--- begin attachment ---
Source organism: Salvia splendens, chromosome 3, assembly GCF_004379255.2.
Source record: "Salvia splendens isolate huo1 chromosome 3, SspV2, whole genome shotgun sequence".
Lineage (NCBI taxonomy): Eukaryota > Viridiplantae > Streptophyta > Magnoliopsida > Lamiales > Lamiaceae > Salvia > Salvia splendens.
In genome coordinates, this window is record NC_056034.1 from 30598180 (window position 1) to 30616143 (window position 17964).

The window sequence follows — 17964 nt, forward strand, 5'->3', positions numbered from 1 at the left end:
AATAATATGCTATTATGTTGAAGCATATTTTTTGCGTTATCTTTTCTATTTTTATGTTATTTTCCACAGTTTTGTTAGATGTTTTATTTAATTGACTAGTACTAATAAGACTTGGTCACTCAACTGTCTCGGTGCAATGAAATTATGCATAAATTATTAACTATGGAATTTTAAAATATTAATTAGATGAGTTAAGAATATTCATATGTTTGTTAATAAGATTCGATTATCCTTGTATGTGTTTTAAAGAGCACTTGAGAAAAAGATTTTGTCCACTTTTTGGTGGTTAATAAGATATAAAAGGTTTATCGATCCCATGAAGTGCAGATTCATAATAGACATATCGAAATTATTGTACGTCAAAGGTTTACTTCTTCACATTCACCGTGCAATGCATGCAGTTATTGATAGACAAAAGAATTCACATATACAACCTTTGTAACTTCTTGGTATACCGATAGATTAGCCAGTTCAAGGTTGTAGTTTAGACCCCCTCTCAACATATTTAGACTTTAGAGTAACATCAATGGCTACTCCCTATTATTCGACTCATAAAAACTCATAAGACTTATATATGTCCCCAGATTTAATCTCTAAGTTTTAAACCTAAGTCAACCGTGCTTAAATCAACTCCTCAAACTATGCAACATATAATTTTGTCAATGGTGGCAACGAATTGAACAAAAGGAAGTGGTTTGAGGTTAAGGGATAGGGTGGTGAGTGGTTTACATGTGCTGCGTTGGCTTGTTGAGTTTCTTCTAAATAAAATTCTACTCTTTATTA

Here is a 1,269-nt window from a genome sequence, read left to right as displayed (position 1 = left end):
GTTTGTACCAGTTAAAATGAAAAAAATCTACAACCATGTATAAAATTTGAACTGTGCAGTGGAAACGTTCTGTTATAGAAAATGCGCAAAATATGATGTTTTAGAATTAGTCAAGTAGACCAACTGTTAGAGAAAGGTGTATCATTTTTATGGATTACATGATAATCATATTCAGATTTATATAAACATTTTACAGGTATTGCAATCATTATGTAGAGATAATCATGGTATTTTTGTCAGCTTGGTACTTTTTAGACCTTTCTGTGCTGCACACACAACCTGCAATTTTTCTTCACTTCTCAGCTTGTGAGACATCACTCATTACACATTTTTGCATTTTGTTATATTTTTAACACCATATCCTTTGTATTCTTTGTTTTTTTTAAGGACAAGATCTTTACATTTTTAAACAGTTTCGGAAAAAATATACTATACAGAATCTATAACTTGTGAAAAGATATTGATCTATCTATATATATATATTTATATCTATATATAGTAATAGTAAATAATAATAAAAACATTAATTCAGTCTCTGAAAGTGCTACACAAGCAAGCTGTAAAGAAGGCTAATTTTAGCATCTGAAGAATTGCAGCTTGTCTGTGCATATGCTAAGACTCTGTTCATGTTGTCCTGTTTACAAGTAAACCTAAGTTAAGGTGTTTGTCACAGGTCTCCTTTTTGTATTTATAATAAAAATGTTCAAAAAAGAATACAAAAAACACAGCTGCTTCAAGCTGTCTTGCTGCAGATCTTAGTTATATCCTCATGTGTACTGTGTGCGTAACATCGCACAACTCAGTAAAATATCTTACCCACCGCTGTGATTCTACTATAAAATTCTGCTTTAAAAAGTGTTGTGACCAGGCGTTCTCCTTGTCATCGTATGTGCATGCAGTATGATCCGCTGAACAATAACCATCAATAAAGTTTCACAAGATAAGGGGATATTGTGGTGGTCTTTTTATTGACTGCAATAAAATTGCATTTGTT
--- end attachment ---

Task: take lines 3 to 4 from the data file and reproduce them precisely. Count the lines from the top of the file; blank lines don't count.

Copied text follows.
Lineage (NCBI taxonomy): Eukaryota > Viridiplantae > Streptophyta > Magnoliopsida > Lamiales > Lamiaceae > Salvia > Salvia splendens.
In genome coordinates, this window is record NC_056034.1 from 30598180 (window position 1) to 30616143 (window position 17964).